Stodghill Says So

An opinionated posting on a variety of subjects by a former newspaper reporter and columnist whose daily column was named best in Indiana by UPI. The Blog title is that used in his high school sports predictions for the Muncie Evening Press.

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Location: Cuyahoga Falls, Ohio, United States

At the age of 18 I was a 4th Infantry Division rifleman in the invasion of Normandy, then later was called back for the Korean War. Put in a couple of years as a Pinkerton detective. Much of my life was spent as a newspaper reporter, sports writer and daily columnist. Published three books on high school sports in Ohio and Indiana. I write mystery fiction for Alfred Hitchcock Mystery Magazine and others. Three books, Normandy 1944 - A Young Rifleman's War, The Hoosier Hot Shots, and From Devout Catholic to Communist Agitator are now available from Amazon, Barnes & Noble and other booksellers. So are four collections of short mysteries: Jack Eddy Stories Volumes 1 and 2, Midland Murders, and The Rough Old Stuff From Mike Shayne Mystery Magazine.

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Tuesday, June 16, 2009

Longevity - what's it worth?


A man named Don Buetiner has traveled the world seeking out places where people live the longest. He has written a book about it and although I haven't read it, the advice seems to be the usual stuff about eating, exercising and so forth.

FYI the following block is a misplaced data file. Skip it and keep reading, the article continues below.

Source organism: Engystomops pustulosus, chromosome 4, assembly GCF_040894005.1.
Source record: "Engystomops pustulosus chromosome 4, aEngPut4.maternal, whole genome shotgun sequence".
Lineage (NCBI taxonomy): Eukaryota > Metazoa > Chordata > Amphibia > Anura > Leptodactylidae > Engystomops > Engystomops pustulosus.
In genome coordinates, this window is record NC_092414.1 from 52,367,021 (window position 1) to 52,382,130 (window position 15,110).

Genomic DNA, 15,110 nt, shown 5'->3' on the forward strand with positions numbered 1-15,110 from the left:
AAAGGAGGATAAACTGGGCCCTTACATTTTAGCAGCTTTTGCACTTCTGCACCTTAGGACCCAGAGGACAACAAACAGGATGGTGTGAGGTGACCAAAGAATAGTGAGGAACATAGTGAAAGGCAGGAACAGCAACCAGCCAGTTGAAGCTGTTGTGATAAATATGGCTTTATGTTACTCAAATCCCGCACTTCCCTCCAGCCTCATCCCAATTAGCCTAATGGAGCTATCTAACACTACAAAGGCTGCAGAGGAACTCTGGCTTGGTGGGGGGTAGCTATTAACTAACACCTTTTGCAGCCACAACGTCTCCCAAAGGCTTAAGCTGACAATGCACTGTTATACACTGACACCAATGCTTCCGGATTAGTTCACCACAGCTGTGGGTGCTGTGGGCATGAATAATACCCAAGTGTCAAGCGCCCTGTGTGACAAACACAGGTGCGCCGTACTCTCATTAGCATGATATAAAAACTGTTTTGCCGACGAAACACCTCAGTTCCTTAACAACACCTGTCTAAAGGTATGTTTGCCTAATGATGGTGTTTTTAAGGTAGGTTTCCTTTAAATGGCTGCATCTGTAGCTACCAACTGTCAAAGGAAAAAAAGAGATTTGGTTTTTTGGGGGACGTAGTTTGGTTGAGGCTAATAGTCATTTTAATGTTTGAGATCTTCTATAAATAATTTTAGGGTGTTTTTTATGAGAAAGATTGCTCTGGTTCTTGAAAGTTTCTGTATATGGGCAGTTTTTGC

This poses a question: Does quantity take precedent over quality? My answer is no. That comes despite the fact that through no effort on my part I am in the middle years of being an octogenarian. I could cite a few dozen reasons why I feel that way but they are summed up in the final three sentences of Jack London's Creed: "The proper function of man is to live. I shall not waste my days in trying to prolong them. I shall use my time."
Jack London died a relatively young man, but he indeed lived. His writing serves as a testament to that.
There was another writer, my late friend Ross Spencer, who felt the same way. After a heart attack the doctors told him what he must do. He listened, then said, "I'd rather live one day my way than ten years your way."
He lived eighteen with a cigar in his mouth and a drink in his hand. Like Jack London, Spence will be remembered for the beautiful writing he left for the world to enjoy.
Buetiner has selected Albert Lea, Minnesota as the town where he will attempt to have everyone live as he says with the goal of longevity. But is that what life should be about? Is living each day with the aim of adding more days to your lifespan that important? Or was Jack London right? Was Ross Spencer right?
I'll go along with Jack and Spence. One good day is better than ten average years, at least in my opinion. I've broken every rule along the way and still have a pipe in my mouth most waking hours, take a drink whenever the desire hits me and get most of my exercise by walking from my desk to the dining room for lunch. Using my time is far more important than prolonging my time. That's the way it always has been and continues to be. Most of my friends who believed otherwise now spend their days in a cemetery.



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